Vogue International Editor Suzy Menkes is the best-known fashion journalist in the world. After 25 years commenting on fashion for the International Herald Tribune (rebranded recently as The International New York Times), Suzy Menkes now writes exclusively for Vogue online, covering fashion worldwide.
2 Октября 2015
The golden girls sat front row — hair long, hemlines high, sweet faces cocked to see the Chloé models walk the cork runway. Cork? Ah! It must be another Boho 1970s collection from designer Clare Waight Keller.
But instead, out came clothes for a fresh era of sporty innocence: sweaters atop floor-sweeping skirts; a sweatshirt and pants worn with Parisian elegance; brief one-shoulder dresses and flat bags dangling on a chain. Then, lace for an elegant all-in-one outfit. It added up to a streamlined prettiness that seemed a perfect fit with the young women in the audience.
Who were they? Young British singer Flo Morrissey and model and actress Dylan Penn (daughter of Sean Penn and Robin Wright), French actress Lola Le Lann and a coterie of smart international bloggers.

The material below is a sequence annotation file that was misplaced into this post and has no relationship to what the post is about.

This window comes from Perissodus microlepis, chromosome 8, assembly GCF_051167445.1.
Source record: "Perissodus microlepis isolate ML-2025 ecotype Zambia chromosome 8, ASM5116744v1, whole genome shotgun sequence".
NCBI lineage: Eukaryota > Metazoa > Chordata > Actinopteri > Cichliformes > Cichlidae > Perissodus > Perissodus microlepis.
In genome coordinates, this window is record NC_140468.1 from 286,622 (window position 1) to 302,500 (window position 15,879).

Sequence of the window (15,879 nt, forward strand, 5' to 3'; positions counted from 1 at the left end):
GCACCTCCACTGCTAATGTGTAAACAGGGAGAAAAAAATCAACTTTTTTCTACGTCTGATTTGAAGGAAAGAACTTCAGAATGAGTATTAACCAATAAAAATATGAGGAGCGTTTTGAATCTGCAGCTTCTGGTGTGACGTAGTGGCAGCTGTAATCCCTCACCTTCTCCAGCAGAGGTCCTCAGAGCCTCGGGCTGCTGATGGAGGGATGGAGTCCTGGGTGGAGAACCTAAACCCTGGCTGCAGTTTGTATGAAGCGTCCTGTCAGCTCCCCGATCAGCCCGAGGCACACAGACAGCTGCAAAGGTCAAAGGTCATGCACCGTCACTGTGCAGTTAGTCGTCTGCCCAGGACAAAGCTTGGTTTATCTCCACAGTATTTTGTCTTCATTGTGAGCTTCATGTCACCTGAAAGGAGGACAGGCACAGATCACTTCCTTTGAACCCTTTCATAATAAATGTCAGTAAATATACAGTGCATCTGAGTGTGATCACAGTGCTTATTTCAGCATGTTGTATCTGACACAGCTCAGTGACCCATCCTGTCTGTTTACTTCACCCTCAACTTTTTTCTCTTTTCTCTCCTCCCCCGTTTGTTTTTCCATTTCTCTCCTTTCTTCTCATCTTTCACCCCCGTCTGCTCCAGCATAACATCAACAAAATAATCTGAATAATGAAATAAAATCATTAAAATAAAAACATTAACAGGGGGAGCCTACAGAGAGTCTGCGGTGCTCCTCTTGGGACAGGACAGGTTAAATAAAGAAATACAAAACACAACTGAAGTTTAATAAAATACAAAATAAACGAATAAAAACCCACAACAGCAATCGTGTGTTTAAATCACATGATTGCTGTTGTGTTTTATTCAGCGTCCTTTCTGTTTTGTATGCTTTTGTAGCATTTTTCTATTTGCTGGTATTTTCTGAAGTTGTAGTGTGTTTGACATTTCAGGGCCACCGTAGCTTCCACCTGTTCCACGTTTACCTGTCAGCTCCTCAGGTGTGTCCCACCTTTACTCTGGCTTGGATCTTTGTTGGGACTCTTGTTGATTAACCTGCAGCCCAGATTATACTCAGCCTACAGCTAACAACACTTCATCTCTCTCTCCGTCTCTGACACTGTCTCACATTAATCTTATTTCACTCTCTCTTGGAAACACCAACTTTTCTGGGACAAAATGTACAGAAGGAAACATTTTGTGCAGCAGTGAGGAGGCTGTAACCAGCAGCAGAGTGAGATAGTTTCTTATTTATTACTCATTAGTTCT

"It's about an innocence that is still very sophisticated — the opportunity that comes with youth," said the designer, referring to a fashion take on sportswear. She also called details in the collection "tangy and sweet colours together" and "the illusion of nonchalance".
Clare was standing backstage by her mood board wearing a white T-shirt and a pair of jeans frayed at the ankles. She should have been revelling in the fact that this was by far the best show she has done for Chloé, as though after four years at the design helm she had finally hit the target.
The show was different because although the designer has tried a hippie-de-luxe, carefree style before, elements of it here were far more assured. For example, an intricate, Paisley-style pattern was in ink blue and white only, not wild in colour: while the sporty racing stripes on tracksuit pants were matched by a graceful ribbon bow at the shoulder.
With such small gestures, Clare made a world of difference from dressing retro to seeming ready-to-go. Perhaps the smartest move was to give volume to lace, so that the clothes seemed free, rather than body conscious. Add vivid colours like tart lemon, or subdue such shades with black, and there was another round of sophistication — ending with a long swish of chiffon in vertical lines of green, yellow and red.
Injecting a sense of global youth culture into what was a cute, intrinsically French label has been a slow process for Waight Keller. But for summer 2016, the Chloé girl is ready to roll.
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